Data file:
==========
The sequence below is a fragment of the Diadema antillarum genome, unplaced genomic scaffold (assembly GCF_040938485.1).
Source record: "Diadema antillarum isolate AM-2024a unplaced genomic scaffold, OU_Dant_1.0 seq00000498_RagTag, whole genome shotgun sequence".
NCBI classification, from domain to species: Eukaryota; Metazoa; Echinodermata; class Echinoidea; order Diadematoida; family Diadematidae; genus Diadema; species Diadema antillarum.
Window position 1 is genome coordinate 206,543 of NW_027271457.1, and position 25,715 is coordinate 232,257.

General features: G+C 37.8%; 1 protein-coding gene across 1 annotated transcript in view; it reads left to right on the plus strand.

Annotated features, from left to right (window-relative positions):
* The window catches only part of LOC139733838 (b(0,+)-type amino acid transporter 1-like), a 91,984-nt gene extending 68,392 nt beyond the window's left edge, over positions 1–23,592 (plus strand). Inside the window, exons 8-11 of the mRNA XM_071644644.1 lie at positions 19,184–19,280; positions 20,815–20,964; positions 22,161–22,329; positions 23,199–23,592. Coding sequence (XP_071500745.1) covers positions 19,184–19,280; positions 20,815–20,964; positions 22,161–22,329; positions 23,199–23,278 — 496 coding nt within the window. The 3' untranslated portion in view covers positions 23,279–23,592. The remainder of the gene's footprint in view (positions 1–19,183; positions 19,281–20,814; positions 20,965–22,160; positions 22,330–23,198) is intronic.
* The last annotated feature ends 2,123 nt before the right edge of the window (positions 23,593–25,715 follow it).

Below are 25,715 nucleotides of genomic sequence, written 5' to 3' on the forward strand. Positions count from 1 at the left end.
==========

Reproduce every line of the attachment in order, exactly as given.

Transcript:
The sequence below is a fragment of the Diadema antillarum genome, unplaced genomic scaffold (assembly GCF_040938485.1).
Source record: "Diadema antillarum isolate AM-2024a unplaced genomic scaffold, OU_Dant_1.0 seq00000498_RagTag, whole genome shotgun sequence".
NCBI classification, from domain to species: Eukaryota; Metazoa; Echinodermata; class Echinoidea; order Diadematoida; family Diadematidae; genus Diadema; species Diadema antillarum.
Window position 1 is genome coordinate 206,543 of NW_027271457.1, and position 25,715 is coordinate 232,257.

General features: G+C 37.8%; 1 protein-coding gene across 1 annotated transcript in view; it reads left to right on the plus strand.

Annotated features, from left to right (window-relative positions):
* The window catches only part of LOC139733838 (b(0,+)-type amino acid transporter 1-like), a 91,984-nt gene extending 68,392 nt beyond the window's left edge, over positions 1–23,592 (plus strand). Inside the window, exons 8-11 of the mRNA XM_071644644.1 lie at positions 19,184–19,280; positions 20,815–20,964; positions 22,161–22,329; positions 23,199–23,592. Coding sequence (XP_071500745.1) covers positions 19,184–19,280; positions 20,815–20,964; positions 22,161–22,329; positions 23,199–23,278 — 496 coding nt within the window. The 3' untranslated portion in view covers positions 23,279–23,592. The remainder of the gene's footprint in view (positions 1–19,183; positions 19,281–20,814; positions 20,965–22,160; positions 22,330–23,198) is intronic.
* The last annotated feature ends 2,123 nt before the right edge of the window (positions 23,593–25,715 follow it).

Below are 25,715 nucleotides of genomic sequence, written 5' to 3' on the forward strand. Positions count from 1 at the left end.